Our Approach to Writing

Our Intent

By the time our pupils reach the end of Key Stage 2, it is our intention that they have developed:

  • The ability to organise and plan their written work with increasing independence.
  • An enjoyment of writing and understanding of the craft of drafting and redrafting their own work. Idea – plan – draft – edit – (publish).
  • The ability to write effectively for range of purposes and audiences, covering a wide range of genres, using knowledge which has been built upon and skills honed over their years at our school.
  • The stamina and skills to write at length, with accurate spelling and punctuation and the ability to self-correct their own errors.
  • The ability to produce fluent, legible handwriting with increasing speed and stamina
  • The ability to use grammar correctly and understand and use not only the correct grammatical terminology, but also to understand the effect of varying grammatical devices.
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We strive to ensure all of our children develop a genuine love of language and the written word, often through a text-based approach which is under-pinned by the Talk for Writing principles of modelled writing. Links are made across the curriculum to ensure that children’s English learning is relevant and meaningful.

We ensure that children develop an understanding of how widely writing is used in everyday life and, therefore, how important and useful the skills are that they are learning.

We teach the National Curriculum, supported by a clear skills and knowledge progression shown in the document below. This ensures that skills and knowledge are built on year by year and sequenced appropriately to maximise learning for all children.

We aim to develop children’s ability to produce well-structured, detailed writing in which the meaning is made clear and which engages the interest of the audience / reader. Particular attention is paid throughout the school to the formal structures of English: grammatical detail, punctuation and spelling.

Handwriting is taught discretely from Reception to Year 6, following a systematic, sequenced scheme that supports children in progressing at their own pace. Our handwriting approach develops fluency, legibility and eventually speed, so that by the end of KS2, children can write their ideas confidently across the curriculum. For further details of our how we teach handwriting, please read the handwriting policy on our policies page.

During writing lessons, teachers clearly model writing skills and document the learning journey through consistent working walls and posters; guided writing sessions are used as required to target specific needs of both groups and individuals. Children have opportunities to write at length in extended, independent writing sessions at the end of a unit of work, applying their taught skills to an unsupported piece of writing.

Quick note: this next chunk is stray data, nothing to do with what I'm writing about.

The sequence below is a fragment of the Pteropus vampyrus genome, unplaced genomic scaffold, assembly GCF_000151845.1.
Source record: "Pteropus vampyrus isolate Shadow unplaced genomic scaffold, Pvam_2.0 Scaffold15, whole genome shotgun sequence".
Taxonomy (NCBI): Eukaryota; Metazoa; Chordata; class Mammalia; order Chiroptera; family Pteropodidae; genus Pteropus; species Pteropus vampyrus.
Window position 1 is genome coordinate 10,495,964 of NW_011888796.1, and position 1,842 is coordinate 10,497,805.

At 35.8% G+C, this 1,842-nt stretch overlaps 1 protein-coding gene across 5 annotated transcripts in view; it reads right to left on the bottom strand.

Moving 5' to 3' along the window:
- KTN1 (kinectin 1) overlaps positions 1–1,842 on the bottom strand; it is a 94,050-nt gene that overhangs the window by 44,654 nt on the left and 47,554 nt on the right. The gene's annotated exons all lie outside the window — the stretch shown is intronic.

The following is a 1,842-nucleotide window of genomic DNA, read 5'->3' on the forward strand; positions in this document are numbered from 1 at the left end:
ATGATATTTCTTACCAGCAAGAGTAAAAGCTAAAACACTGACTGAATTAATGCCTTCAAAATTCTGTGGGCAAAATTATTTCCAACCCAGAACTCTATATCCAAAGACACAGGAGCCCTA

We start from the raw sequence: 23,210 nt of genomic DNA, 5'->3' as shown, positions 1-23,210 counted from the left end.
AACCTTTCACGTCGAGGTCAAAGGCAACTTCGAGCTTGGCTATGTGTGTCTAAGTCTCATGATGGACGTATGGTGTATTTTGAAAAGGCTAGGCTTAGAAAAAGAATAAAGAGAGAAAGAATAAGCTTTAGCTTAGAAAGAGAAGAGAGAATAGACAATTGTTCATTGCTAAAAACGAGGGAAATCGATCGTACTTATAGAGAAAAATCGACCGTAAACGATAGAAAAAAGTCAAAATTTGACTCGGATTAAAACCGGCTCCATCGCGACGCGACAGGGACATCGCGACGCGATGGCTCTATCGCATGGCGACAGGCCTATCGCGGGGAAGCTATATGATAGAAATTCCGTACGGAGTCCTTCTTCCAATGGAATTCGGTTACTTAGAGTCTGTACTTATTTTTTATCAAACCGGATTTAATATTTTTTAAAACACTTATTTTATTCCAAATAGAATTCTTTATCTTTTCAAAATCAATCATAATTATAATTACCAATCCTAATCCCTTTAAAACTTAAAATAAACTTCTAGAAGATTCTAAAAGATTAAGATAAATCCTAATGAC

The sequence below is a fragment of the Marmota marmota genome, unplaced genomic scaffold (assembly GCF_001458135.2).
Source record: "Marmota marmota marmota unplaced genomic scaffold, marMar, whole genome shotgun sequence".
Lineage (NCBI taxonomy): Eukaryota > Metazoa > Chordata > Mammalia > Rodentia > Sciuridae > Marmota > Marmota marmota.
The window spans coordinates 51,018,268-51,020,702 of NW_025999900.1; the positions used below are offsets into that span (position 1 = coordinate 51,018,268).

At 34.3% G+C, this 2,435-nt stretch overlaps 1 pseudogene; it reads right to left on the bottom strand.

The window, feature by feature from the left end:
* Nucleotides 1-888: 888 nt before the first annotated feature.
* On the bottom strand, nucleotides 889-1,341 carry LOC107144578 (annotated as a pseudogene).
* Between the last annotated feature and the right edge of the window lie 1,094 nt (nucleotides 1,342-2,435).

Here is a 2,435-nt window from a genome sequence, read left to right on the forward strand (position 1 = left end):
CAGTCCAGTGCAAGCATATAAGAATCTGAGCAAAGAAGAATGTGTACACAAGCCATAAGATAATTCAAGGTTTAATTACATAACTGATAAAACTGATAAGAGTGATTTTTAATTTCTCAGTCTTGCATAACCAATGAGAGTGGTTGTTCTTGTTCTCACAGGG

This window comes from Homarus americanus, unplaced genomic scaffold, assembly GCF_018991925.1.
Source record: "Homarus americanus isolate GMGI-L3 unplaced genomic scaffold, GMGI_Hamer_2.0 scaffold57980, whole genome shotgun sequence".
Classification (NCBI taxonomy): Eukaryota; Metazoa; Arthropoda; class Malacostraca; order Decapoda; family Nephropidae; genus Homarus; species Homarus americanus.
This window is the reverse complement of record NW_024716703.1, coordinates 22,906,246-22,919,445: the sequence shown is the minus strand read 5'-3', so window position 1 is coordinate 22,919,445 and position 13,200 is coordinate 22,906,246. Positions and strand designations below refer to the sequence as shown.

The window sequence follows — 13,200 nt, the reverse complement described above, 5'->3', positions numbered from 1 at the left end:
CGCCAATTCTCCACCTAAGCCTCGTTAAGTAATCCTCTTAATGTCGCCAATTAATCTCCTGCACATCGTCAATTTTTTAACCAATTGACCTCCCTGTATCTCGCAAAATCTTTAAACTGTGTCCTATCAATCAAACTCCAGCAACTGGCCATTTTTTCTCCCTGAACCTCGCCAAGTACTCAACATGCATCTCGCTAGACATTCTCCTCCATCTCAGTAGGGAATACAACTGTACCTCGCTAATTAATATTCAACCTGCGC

Throughout Reception, Key Stage 1 and Key Stage 2, we teach writing through a Talk for Writing approach, analysing carefully chosen texts and/or specifically written models. Children are then given the opportunity to imitate and innovate, using their own ideas to write a story.

As well as reading a wide variety of genres, children are given frequent opportunities to develop their writing skills in different genres, considering audience and purpose.

Pupils are taught discrete punctuation and grammar skills, appropriate to their year group, within their English lesson.

They have opportunities to identify, practice and consolidate grammatical understanding. Children then apply the grammar and punctuation skills that they have learnt in their extended pieces of writing.

By the time our pupils are in Year 6, they are encouraged to set their own goals for writing through pupil conferencing.

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Spelling is taught regularly in focused sessions within each class and weekly lists can be found here.

We encourage children to learn their spellings using the 'Look, Cover, Write, Check' method. This encourages your child to 'see' and 'hear' the word, and to see for themselves if it is right.

  • Look at a spelling word.
  • Cover the spelling word.
  • Visualise the covered word in the mind.
  • Write the word from memory.
  • Check what has been written with the uncovered word.

Learning to recognise the high frequency words on sight is crucial in developing fluency and accuracy in reading and then writing. High frequency words are the words that appear most often in printed materials. Some of the high frequency words are referred to as ‘tricky words’, as the children are unable to use their phonic knowledge to decode every part of the word. These are taught within Phonics sessions as part of our Little Wandle for Letters and Sounds scheme (see progression here).

Once children are confident in reading and spelling high frequency words, they are taught spelling rules in every year from Year 1 and are encouraged to apply these rules in their writing. Spellings are sent home weekly in each year group as part of the children’s homework; the pupils are then tested on these words in their weekly spelling tests.


By the time children leave Emmer Green Primary, they will:

  • Have a love for writing and write for enjoyment.
  • Be able to confidently plan and write for a range of different purposes and audiences.
  • Be able to utilise features of texts they have read to construct their own pieces of work.
  • Be able to write with stamina and confidence, with fluent, legible handwriting.
  • Be able to produce written work in all areas of the curriculum to a high standard, with accurate spelling.
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